MAGIC populations have been created in several plants, including model plant *Arabidopsis thaliana* (Kover *et al.* 2009), model crop rice (Bandillo *et al.* 2013), and unsequenced crops such as wheat (Huang *et al.* 2012). They have been successfully used as mapping populations (Huang *et al.* 2012) and in conjunction with biparental populations to produce a high-density consensus map in bread wheat (Cavanagh *et al.* 2013). In these studies, the authors found that not only could more markers be mapped than in individual biparental populations, but the multiparental map often allowed linkage groups to be joined together in the consensus map since the increased diversity enabled greater coverage of markers across the genome.

Regarding the second issue of statistical confidence in genetic maps, two classes of methods have been considered. This again reflects the difference between more accurate multipoint methods and methods based on fewer markers, which are more practical for high-throughput data. Several packages for linkage map construction include functions to compare orders for a set of markers, either based on the multipoint likelihood or the number of crossovers (Broman *et al.* 2003; Margarido *et al.* 2007). Other confidence measures have considered analysis of the whole map through Bayesian or bootstrap approaches (Servin *et al.* 2010; Ronin *et al.* 2010). However, these can be very computationally demanding, and in practice are used to refine the order rather to indicate regions of low confidence. As the computational burden typically limits comparison of likelihoods to smaller subregions, DeWan *et al.* (2002) proposed an order support score examining the likelihood ratio of the two most likely orders within a triplet of markers. More recently Gilks *et al.* (2012) proposed a Bayesian method for estimating the uncertainty in triplets of markers, but this can be applied only to populations of biparental inbred lines where each marker segregates with equal probability. In particular, it is not applicable to multiparental populations.

In light of the potential of multiparental populations for high-density map construction and the limits of current approaches, we developed a novel sliding window approach to assessing map uncertainty in such populations. For a triplet of markers, we derive the asymptotic distribution of the pairwise recombination fraction matrix between the markers. Given an estimated map, we can then use this distribution to construct an uncertainty measure based on a test of whether the data agree with the current order and marker distances. We compare this to the support score method for triplets through simulation to demonstrate the ability of each method to highlight regions where markers may be misordered during the map construction process. Finally, we apply our approach to a map constructed from a four-parent wheat MAGIC population genotyped at high density and validate the resulting uncertain areas against genome sequence.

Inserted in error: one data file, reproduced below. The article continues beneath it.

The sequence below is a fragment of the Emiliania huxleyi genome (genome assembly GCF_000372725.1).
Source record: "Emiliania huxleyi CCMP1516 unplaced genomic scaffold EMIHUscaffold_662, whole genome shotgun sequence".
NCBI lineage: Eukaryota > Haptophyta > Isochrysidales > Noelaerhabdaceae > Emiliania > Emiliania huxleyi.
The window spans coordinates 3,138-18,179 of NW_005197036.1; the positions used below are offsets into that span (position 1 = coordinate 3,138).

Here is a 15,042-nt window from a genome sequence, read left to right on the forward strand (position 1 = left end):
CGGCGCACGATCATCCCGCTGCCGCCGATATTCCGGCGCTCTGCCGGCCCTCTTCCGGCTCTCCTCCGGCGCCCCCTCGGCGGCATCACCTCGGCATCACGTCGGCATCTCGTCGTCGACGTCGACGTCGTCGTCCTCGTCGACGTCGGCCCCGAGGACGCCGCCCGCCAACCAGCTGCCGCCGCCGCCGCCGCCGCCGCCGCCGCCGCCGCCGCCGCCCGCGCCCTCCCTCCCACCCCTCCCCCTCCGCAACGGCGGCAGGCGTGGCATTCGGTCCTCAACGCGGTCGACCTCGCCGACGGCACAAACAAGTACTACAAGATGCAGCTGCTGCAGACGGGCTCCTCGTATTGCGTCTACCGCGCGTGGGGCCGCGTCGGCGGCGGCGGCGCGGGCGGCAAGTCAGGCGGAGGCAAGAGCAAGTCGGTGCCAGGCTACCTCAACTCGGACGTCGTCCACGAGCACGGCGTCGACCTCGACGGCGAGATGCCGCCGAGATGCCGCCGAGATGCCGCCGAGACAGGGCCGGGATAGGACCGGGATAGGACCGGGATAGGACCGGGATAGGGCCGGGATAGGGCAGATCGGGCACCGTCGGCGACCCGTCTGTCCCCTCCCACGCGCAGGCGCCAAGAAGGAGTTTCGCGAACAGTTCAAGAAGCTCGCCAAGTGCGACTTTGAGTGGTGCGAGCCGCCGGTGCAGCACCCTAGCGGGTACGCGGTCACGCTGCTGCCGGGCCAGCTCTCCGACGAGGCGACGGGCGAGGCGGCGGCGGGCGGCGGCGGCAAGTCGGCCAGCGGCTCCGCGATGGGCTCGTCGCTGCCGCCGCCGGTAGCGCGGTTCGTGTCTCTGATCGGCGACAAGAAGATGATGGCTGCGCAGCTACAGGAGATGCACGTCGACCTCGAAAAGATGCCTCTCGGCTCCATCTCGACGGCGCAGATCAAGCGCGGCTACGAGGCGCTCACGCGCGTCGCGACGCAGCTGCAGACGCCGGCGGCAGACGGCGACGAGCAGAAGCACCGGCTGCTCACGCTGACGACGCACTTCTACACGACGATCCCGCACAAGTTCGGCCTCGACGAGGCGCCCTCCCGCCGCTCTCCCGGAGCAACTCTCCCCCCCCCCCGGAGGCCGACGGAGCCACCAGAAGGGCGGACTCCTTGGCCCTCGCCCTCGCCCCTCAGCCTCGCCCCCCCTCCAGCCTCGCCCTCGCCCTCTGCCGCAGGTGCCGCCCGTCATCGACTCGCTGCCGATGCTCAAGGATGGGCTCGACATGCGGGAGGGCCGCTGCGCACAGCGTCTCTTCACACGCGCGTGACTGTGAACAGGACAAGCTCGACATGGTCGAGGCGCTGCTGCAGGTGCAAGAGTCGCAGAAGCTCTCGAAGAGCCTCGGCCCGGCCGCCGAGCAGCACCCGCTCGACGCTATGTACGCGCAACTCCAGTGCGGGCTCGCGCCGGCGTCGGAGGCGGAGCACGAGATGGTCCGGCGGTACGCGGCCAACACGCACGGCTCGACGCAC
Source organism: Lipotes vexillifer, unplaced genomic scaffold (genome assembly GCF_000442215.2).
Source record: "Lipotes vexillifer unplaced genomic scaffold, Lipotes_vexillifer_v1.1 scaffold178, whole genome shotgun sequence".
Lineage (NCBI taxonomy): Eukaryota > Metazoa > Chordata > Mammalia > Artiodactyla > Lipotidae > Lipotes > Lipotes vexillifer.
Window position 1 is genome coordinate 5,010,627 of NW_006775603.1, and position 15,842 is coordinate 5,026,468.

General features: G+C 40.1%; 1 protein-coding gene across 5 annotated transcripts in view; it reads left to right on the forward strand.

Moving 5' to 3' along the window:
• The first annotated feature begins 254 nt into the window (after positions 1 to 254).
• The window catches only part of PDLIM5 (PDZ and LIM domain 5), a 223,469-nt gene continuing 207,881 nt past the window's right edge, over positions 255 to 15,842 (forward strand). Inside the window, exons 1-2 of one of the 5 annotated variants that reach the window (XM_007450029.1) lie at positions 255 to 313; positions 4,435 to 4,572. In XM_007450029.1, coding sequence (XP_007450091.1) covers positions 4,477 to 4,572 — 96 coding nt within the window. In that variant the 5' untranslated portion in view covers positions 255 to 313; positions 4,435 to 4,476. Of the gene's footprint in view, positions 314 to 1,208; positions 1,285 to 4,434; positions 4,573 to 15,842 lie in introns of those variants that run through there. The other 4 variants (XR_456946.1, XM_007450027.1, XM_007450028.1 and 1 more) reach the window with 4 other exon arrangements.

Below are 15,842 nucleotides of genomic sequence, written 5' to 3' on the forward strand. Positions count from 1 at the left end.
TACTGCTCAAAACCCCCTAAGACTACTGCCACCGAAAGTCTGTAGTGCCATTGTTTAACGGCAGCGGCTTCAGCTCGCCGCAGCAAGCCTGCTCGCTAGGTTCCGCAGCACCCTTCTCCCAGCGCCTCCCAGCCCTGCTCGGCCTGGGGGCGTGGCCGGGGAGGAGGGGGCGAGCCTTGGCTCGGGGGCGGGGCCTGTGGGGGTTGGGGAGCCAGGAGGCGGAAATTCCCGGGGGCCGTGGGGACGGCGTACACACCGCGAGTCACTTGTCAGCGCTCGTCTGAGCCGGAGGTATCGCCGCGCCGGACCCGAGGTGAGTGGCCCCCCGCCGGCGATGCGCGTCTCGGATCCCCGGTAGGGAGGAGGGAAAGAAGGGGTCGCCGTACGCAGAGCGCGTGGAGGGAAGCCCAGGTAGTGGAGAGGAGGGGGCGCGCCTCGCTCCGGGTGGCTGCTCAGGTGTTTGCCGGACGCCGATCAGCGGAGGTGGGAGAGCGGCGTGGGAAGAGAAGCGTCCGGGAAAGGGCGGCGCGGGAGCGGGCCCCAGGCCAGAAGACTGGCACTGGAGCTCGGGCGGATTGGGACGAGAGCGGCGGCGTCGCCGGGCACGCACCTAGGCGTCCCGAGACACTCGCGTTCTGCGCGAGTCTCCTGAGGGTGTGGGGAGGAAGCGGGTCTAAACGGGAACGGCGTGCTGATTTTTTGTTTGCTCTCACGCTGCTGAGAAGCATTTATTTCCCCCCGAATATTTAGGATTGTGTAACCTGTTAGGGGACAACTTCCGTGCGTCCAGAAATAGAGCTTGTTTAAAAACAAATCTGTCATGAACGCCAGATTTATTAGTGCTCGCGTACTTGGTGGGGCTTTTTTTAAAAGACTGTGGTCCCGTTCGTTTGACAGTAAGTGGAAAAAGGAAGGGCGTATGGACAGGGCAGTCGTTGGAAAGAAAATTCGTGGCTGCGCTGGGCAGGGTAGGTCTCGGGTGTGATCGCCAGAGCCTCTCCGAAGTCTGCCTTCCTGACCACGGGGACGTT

## Materials and Methods

### Preliminaries

#### Mapping:

We can establish a general statistical framework for genetic mapping. Assume that we have a set of *K* arbitrarily ordered genetic markers {*M*_{1}, *M*_{2}, … *M _{K}*}. Let

**θ**represent the matrix of true recombination fractions between each pair of markers. Element

*θ*gives the true recombination fraction between markers

_{jk}*j*and

*k*. Instead of specifying a map via a matrix of recombination fractions, a common alternative is to specify the order of the markers and the recombination fractions between the adjacent markers (George 2005). We let

**δ**=

**(**

*δ*

_{1}, …,

*δ*)

_{K}^{T}represent the true order of the markers, which is a permutation of (1, …,

*K*). Let

**θ**

_{adjacent}be a vector (of length

*K*− 1) of the adjacent recombination fractions, where the

*k*th element corresponds to . Then our true genetic map

*M*can be represented by the set of parameters {

**δ**,

**θ**

_{adjacent}}, and the mapping task can be framed as estimating these two quantities.

We assume that crossovers occur as a homogeneous Poisson process leading to the use of Haldane’s map function (Haldane 1919) to convert between recombination fractions and genetic distance (Zhao and Speed 1996).

#### MAGIC populations:

While a variety of designs can be broadly categorized as MAGIC, we initially focus here on a simple version of the MAGIC design. We define a general *h*-parent MAGIC population, where *h* can be written as 2* ^{j}*, as follows. Starting with

*h*inbred founder lines, in each of the first

*j*generations, we form crosses by pairing off individuals under the restriction that each of the

*h*founders can appear at most once in the ancestry of the progeny at any generation. The individuals resulting from the

*j*th generation hence contain equal contributions from each of the

*h*founders. These individuals are then selfed until essentially inbred, typically for six or more generations.

#### Founder distribution patterns (FDP):

Let **X** be an *N* × *K*-matrix of marker genotype data, where represents the marker genotype at locus *j* for individual *i* of the N progeny. While some markers may be multiallelic in practice, we assume that we are dealing with the most common scenario, where we have genotyped biallelic SNPs. We write the two alleles as 0 and 1; hence for all *i* and *j*. We also define the haplotype at two markers *j* and *k* for the *i*th individual as . Let **G** be the corresponding unobserved matrix of the originating founders for each of the progeny alleles. In the case of a four-parent cross, and the set of true founder haplotypes is , where . Knowing the founder genotypes and the founder origin of each progeny genotype is sufficient to construct the progeny genotypes.

We refer to the pattern (vector) of observed alleles in the *h* founders at marker *j* as the founder distribution pattern (FDP), denoted by **f*** _{j}*. Then the complete matrix of FDPs for all markers is denoted by